Now that your profile looks fantastic (good work!), it’s time to think about what you're tweeting.

While it’s easy to just say, “share great, engaging content” - that’s probably not very helpful.

So, let’s go over some basics and then dig into what "great" means here.

First, like every other social platform, Twitter and Twitter users love visuals

That is why you need to make sure that you’re regularly sharing video and images, including GIFs, if appropriate to your niche.

Second, discoverability and engagement are very dependant on your use of hashtags.

Remember earlier when we said there are 6,000 tweets every second?

Hashtags are how savvy Twitter users tune out the noise and focus on the tweets that might be interesting to them.

Now, whether you’re sharing text or images, links or video, you have to make sure that your audience is interested in your tweet...

Wait. Interested isn’t a strong enough word. Your audience needs to love your tweets.

Make sure your tweets look good and can be found among related tweets. Click to Tweet


They should look forward to reading what you have to say next, and be eager to like, retweet and reply to your updates.

They should be excited to engage with you.

That’s the ideal, so let’s talk about how you get there.

1. Tweet Regularly

Twitter, like other social networks, can’t be someplace that you just happen to share to when you think of it.

If someone looks at your profile and sees that you haven’t tweeted in months, they’ll be less interested in following you.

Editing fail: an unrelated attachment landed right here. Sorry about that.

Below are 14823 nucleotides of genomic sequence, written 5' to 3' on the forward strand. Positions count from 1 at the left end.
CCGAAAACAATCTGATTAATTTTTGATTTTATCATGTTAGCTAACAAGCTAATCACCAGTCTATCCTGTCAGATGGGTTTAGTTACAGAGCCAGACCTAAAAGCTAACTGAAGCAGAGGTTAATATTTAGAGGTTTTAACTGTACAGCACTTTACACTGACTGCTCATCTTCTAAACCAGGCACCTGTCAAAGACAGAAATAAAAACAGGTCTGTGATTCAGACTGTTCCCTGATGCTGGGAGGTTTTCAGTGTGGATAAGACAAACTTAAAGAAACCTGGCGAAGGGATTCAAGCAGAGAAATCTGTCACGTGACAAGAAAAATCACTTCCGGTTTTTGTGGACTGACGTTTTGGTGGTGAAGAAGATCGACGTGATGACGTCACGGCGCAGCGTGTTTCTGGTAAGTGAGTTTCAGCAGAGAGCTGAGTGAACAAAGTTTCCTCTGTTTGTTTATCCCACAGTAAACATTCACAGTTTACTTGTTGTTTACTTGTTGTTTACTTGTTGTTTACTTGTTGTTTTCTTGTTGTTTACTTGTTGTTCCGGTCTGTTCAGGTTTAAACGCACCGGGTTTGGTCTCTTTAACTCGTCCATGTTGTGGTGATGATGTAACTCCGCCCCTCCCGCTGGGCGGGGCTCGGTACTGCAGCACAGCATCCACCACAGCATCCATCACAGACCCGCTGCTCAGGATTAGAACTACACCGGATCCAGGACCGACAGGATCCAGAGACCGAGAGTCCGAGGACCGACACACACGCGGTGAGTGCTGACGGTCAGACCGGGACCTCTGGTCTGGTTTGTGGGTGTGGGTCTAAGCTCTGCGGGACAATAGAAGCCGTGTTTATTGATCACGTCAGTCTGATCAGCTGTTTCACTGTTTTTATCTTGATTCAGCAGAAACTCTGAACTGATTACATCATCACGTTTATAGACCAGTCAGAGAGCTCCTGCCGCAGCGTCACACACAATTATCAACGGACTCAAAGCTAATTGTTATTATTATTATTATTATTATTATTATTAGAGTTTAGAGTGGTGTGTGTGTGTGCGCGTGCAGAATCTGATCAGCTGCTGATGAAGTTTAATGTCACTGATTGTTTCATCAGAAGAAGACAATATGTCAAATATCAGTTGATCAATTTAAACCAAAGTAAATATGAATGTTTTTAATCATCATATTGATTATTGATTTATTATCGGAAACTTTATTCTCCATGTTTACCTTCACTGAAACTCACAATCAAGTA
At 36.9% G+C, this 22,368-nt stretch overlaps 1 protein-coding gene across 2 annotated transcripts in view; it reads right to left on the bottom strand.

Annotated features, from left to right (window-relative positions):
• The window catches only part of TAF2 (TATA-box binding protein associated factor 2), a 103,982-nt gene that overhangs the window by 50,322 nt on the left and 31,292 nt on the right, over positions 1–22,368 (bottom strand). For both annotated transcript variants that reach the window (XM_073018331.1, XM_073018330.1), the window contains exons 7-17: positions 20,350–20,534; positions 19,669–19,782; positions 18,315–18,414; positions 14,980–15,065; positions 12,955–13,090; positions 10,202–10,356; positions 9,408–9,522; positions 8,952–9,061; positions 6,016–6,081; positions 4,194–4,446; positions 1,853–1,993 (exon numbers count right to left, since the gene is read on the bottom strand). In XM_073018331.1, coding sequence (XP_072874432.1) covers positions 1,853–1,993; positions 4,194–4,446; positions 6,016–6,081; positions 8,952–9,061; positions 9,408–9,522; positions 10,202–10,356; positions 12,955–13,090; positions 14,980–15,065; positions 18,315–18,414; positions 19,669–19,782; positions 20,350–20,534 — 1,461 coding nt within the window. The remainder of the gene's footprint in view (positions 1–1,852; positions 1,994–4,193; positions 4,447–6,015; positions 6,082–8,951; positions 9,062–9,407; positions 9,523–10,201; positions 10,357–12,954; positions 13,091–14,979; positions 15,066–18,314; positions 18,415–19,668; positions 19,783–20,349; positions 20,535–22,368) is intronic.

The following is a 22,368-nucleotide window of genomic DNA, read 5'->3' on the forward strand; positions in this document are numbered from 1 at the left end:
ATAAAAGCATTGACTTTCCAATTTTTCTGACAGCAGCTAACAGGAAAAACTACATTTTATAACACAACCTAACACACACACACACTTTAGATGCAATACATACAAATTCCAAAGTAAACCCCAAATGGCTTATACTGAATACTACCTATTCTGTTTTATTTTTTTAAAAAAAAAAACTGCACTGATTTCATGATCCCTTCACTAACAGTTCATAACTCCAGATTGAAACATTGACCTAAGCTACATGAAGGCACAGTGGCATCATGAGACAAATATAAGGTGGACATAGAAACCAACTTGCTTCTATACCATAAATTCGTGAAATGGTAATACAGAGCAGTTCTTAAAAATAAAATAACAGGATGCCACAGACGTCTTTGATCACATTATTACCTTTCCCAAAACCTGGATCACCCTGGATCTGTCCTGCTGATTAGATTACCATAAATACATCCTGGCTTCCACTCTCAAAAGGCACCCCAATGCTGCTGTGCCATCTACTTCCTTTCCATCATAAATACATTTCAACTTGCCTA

And, the more often you tweet and those tweets get seen due to hashtags or retweets, the more opportunities you’ll have to attract new audience members.

So tweet regularly. If you’re just starting, that might be 1 - 3 tweets per day as you slowly ramp up.


Power Twitter users might tweet 25 - 50 times per day. But it’s important to note that they didn’t start by tweeting that much.

It’s as important to share quality content as it is to be careful not to tweet too much too fast.

Your audience and tweet schedule has to grow organically over time.

2. Labor Over Your Tweets

Be careful not to quickly rip off a tweet or settle for hitting the tweet button on an article and simply share whatever the default is.

Are you packing as much meaning and interest as you can into 140 characters?

Have you included a provocative image? Hashtags? Are you missing an opportunity to @mention another Twitter user?

Like anything else you put in writing and share publicly, take a step back and try to read what you’re saying objectively.

Does it really make sense? Is it truly relevant to your audience?

3. Ask Questions

It’s also important to remember that Twitter is a social network, not an advertising medium.